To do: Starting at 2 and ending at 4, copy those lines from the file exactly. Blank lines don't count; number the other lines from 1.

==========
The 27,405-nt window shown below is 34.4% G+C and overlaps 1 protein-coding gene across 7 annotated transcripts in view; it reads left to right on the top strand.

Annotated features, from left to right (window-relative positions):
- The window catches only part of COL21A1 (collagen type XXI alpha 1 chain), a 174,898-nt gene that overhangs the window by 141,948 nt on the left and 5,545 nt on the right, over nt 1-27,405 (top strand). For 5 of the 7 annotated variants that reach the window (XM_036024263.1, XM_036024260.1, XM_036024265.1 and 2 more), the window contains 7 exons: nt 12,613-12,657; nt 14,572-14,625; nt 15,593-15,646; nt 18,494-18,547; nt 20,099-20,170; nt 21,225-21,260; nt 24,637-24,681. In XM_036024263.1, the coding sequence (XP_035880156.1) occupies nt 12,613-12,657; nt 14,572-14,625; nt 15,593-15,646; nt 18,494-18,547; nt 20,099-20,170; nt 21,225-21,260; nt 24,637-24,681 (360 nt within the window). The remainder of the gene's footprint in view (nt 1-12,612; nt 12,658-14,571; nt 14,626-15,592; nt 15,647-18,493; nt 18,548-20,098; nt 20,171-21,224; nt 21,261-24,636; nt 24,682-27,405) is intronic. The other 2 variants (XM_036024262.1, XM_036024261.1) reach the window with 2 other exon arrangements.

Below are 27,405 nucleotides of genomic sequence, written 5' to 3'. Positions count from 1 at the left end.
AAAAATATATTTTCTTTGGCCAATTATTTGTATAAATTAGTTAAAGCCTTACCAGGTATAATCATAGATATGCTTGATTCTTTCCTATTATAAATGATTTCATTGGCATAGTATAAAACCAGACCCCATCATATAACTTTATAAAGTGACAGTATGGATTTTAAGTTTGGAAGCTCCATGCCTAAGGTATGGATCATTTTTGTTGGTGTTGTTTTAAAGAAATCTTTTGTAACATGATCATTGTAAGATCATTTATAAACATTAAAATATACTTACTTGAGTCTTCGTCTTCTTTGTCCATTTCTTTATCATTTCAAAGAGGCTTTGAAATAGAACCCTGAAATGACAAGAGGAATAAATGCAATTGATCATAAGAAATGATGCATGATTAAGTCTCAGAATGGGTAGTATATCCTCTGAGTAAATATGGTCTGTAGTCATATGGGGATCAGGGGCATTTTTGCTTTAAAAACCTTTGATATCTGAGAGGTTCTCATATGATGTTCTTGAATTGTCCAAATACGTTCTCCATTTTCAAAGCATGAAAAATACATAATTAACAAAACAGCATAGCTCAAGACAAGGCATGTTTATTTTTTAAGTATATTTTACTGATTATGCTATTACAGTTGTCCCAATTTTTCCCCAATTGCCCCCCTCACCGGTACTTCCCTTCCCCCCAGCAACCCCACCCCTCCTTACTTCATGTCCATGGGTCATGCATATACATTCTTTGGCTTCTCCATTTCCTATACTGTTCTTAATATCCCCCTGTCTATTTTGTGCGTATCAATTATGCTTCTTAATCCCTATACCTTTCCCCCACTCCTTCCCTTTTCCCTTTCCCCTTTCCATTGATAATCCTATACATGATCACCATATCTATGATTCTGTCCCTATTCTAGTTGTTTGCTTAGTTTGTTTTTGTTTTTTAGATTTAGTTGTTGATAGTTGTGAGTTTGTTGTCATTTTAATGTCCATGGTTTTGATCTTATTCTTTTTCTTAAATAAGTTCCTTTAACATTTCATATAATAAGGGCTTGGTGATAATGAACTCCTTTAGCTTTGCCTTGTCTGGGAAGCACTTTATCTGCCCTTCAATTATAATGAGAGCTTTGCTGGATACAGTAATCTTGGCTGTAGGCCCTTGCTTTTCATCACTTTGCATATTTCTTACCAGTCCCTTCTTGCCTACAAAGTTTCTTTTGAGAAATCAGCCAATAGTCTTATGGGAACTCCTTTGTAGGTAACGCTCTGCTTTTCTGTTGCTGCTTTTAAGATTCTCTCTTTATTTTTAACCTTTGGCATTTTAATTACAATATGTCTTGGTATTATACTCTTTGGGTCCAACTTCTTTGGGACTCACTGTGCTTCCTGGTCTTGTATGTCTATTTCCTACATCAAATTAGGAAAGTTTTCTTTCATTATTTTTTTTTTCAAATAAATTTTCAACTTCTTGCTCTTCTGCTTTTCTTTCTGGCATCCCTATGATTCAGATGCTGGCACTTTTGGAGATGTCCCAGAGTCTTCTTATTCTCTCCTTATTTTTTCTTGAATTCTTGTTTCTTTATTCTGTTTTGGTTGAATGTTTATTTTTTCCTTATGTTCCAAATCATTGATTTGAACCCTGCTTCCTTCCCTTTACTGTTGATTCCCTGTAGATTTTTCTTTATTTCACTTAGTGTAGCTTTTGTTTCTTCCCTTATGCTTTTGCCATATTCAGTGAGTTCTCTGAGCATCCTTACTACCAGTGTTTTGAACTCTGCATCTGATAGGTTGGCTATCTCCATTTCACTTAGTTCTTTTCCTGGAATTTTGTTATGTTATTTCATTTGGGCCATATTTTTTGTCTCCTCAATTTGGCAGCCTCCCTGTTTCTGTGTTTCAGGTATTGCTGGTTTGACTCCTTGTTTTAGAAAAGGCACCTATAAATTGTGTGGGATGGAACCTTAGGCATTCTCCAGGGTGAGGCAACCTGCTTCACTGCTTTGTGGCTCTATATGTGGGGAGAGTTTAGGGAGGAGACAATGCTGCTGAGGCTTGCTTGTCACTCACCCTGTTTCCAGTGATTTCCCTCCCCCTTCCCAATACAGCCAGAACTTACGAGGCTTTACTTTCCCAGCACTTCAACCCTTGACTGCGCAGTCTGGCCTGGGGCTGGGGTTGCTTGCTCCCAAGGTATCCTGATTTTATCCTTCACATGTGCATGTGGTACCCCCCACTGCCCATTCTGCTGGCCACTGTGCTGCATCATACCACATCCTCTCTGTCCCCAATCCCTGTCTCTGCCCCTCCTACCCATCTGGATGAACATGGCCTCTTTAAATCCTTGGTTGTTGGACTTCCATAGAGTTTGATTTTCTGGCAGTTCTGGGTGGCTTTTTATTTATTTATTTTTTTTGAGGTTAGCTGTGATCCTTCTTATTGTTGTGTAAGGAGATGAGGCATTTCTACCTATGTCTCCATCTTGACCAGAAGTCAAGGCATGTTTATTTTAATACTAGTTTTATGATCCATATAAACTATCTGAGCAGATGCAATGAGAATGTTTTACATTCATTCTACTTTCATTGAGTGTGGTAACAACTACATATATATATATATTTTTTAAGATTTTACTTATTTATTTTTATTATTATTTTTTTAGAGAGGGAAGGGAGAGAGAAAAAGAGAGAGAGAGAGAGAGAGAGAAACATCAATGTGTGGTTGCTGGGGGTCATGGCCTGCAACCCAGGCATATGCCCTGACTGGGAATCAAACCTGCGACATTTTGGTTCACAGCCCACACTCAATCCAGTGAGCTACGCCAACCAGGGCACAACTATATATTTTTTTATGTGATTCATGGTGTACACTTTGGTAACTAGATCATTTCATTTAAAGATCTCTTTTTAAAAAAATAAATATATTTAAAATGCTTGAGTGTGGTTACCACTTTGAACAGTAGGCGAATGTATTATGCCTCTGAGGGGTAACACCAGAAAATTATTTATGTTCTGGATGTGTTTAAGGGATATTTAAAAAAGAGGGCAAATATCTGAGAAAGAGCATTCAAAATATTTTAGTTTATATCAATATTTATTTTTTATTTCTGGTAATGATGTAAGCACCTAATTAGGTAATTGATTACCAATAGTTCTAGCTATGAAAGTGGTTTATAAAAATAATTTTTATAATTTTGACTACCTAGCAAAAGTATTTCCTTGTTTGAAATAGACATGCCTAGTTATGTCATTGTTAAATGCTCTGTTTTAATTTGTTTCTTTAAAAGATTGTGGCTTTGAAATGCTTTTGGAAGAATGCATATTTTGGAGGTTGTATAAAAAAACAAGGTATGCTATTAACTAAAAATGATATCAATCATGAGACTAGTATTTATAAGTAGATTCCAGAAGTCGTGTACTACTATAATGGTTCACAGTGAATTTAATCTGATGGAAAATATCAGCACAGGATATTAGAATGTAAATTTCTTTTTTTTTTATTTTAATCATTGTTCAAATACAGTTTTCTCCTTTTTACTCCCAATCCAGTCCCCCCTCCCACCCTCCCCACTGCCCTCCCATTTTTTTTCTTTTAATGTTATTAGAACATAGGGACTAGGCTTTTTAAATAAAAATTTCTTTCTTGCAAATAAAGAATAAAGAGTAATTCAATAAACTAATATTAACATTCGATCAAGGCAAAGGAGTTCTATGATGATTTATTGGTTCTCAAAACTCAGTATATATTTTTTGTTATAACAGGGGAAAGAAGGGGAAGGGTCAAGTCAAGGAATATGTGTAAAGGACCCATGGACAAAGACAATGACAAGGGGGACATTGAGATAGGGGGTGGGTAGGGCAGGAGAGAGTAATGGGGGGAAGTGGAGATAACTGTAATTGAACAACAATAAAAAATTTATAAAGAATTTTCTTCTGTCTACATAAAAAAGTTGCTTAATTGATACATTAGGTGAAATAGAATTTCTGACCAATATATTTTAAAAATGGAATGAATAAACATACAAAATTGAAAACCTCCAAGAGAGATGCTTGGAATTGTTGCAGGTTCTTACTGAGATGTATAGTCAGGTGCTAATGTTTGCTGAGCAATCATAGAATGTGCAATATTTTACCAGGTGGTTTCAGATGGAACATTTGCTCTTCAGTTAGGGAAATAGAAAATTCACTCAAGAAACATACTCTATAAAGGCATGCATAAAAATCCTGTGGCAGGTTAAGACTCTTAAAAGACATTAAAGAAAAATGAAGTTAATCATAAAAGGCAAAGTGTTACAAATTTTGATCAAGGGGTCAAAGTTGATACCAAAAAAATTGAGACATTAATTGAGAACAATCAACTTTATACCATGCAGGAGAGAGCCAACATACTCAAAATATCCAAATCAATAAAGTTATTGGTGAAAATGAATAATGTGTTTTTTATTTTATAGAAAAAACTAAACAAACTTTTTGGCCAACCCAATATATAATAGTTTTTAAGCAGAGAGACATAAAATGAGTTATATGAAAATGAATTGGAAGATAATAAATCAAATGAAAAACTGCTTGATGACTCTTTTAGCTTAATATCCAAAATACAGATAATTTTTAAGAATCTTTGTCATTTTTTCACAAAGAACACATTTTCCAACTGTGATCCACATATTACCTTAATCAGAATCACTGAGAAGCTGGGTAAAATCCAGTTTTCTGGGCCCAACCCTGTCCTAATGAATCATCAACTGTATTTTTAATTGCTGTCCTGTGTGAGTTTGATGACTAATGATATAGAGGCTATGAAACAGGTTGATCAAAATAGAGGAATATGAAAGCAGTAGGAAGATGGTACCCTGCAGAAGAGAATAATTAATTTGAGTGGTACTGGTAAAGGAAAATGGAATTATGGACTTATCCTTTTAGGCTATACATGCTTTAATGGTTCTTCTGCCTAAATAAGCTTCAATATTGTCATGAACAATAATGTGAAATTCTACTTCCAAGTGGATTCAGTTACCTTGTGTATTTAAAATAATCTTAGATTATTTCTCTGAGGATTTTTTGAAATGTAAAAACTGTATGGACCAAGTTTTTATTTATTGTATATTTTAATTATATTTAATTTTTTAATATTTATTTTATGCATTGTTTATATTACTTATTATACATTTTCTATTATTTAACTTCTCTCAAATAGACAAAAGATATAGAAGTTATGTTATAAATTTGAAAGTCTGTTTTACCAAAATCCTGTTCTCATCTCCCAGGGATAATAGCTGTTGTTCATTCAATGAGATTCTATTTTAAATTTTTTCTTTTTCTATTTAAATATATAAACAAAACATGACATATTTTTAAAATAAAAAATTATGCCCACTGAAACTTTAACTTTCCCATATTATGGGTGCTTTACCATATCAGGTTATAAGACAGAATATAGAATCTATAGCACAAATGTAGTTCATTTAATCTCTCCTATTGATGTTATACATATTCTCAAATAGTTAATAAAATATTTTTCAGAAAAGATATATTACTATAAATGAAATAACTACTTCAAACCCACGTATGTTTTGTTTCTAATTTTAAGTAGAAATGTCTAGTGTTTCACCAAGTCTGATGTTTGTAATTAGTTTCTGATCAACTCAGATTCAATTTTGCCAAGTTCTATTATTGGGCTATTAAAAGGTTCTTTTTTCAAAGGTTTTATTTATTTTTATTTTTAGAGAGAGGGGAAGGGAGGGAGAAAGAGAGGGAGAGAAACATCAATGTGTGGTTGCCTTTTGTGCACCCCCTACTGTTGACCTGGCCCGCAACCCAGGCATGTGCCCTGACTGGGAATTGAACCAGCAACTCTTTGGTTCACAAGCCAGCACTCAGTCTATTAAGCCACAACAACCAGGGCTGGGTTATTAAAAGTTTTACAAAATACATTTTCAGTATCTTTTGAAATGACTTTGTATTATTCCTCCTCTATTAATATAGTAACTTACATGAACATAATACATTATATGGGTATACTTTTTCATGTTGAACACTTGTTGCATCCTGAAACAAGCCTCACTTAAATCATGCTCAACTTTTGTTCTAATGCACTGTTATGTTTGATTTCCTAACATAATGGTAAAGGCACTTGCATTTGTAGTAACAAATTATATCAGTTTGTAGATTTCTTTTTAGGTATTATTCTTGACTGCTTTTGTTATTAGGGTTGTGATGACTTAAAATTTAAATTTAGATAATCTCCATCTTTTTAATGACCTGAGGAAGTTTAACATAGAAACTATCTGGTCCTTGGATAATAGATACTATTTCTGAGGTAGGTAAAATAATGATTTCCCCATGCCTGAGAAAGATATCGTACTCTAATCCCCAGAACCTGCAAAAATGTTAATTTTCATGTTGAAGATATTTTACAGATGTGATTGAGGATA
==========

Annotated features, from left to right (window-relative positions):
- The window catches only part of COL21A1 (collagen type XXI alpha 1 chain), a 174,898-nt gene that overhangs the window by 141,948 nt on the left and 5,545 nt on the right, over nt 1-27,405 (top strand). For 5 of the 7 annotated variants that reach the window (XM_036024263.1, XM_036024260.1, XM_036024265.1 and 2 more), the window contains 7 exons: nt 12,613-12,657; nt 14,572-14,625; nt 15,593-15,646; nt 18,494-18,547; nt 20,099-20,170; nt 21,225-21,260; nt 24,637-24,681. In XM_036024263.1, the coding sequence (XP_035880156.1) occupies nt 12,613-12,657; nt 14,572-14,625; nt 15,593-15,646; nt 18,494-18,547; nt 20,099-20,170; nt 21,225-21,260; nt 24,637-24,681 (360 nt within the window). The remainder of the gene's footprint in view (nt 1-12,612; nt 12,658-14,571; nt 14,626-15,592; nt 15,647-18,493; nt 18,548-20,098; nt 20,171-21,224; nt 21,261-24,636; nt 24,682-27,405) is intronic. The other 2 variants (XM_036024262.1, XM_036024261.1) reach the window with 2 other exon arrangements.

Below are 27,405 nucleotides of genomic sequence, written 5' to 3'. Positions count from 1 at the left end.